This is one area where it is quite common to find an error. And even a small error, like an incorrect address, can have a negative impact on your score. So, before you look at any other part of your report, you will want to review all of these personal details:

    Make sure your name, address, social security number and birthdate are current and correct.

    Are your prior addresses correct? This is especially important if you haven’t lived at your current address for very long.

    Is your employment information up to date? Are the details of your past employers also right?

    Is your marital status correct? Sometimes a former spouse will come up listed as your current spouse. 

Your public records

This section will list things like lawsuits, tax liens, judgments, and bankruptcies. If you have any of these in your report, make sure that they are listed correctly and actually belong to you.

A bankruptcy filed by a spouse or ex-spouse should not be on your report if you didn’t file it. There shouldn’t be any lawsuits or judgments older than seven years, or that were entered after the statute of limitations, on your report.  Are there tax liens that you paid off that are still listed as unpaid, or that are more than seven years old? If so, those all need to go.

Your credit accounts

Here is where you will see all of your credit and revolving accounts, like credit cards, department store cards, school loans, car loans and other debts. As you read through this section, make sure that any debts listed are actually yours.

For example, if you find an outstanding balance for which your spouse is solely responsible, that should be removed from your report. Any debts due to identity theft should also be resolved. If there are any accounts that you closed on your report, make sure that they are labeled as ‘closed by consumer’ so that it doesn’t look like the bank closed them. 

Your inquiries 

Are there any unusual inquiries into your credit listed in this section? An example might be a credit inquiry when you went for a test drive or were comparison shopping at a car dealer. These need to be scrubbed off your report. 

Report the dispute to the credit agency

There are three main credit agencies that collect data on you and provide FICO scores. They are Experian, Transunion and Equifax. 

If you locate any major mistakes, you will want to take your disputes to the credit agencies to get them resolved. The easiest way to do this is to submit your report through the credit agency’s website. Experian, Transunion and Equifax all have step-by-step forms to submit reports online.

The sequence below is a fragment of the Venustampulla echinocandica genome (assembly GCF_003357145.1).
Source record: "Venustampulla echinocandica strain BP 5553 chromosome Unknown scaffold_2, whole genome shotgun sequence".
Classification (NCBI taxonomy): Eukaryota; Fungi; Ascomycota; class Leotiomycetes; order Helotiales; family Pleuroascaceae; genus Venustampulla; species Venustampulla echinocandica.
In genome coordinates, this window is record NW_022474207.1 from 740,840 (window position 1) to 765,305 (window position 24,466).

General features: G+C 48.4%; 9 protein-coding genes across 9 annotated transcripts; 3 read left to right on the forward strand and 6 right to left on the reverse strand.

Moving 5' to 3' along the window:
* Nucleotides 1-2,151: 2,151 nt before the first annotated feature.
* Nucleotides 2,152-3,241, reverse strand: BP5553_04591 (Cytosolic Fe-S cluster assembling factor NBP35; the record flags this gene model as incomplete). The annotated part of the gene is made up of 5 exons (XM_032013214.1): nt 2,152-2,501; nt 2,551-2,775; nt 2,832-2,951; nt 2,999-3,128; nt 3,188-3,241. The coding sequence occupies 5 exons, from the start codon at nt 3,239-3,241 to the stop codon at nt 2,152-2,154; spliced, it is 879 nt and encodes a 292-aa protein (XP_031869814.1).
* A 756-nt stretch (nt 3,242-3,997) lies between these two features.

But if you locate and old information on your report that should have been purged from your records already, such as a debt that has already been paid off or information that is more than 7 years old, you may need to go directly to the lender or company involved to resolve the dispute. 

Follow up

This last part is key - You must follow up to make sure that any mistakes are scrubbed from your reports. You will want to keep notes about who you speak to and on which dates you contacted them. Check back with all three of the credit reporting companies to make sure that your information has been updated. Since all three companies now share data with each other, any mistakes should be corrected on all three reports.

If your disputes are still not corrected, you may have to also follow up with the institution that reported the incident in the first place or the third-party collections agency that is handling it. Then you will need to check with the credit reporting companies again to see if your reports have been updated.

If you can keep on top of your credit reports on a regular basis, you won’t have to deal with the headaches of fixing reporting mistakes. You are entitled to a free annual credit report review to make sure all is well with your information. If you make your annual credit review part of your financial fitness routine, you’ll be able to better protect your buying power and potentially save thousands of dollars each year.

 

How to clean up your credit now

Does your credit score need a boost so that you can buy a home or get a more competitive interest rate? If so, get in touch with us. We can connect you with the right lending professionals to help you get the guidance you need.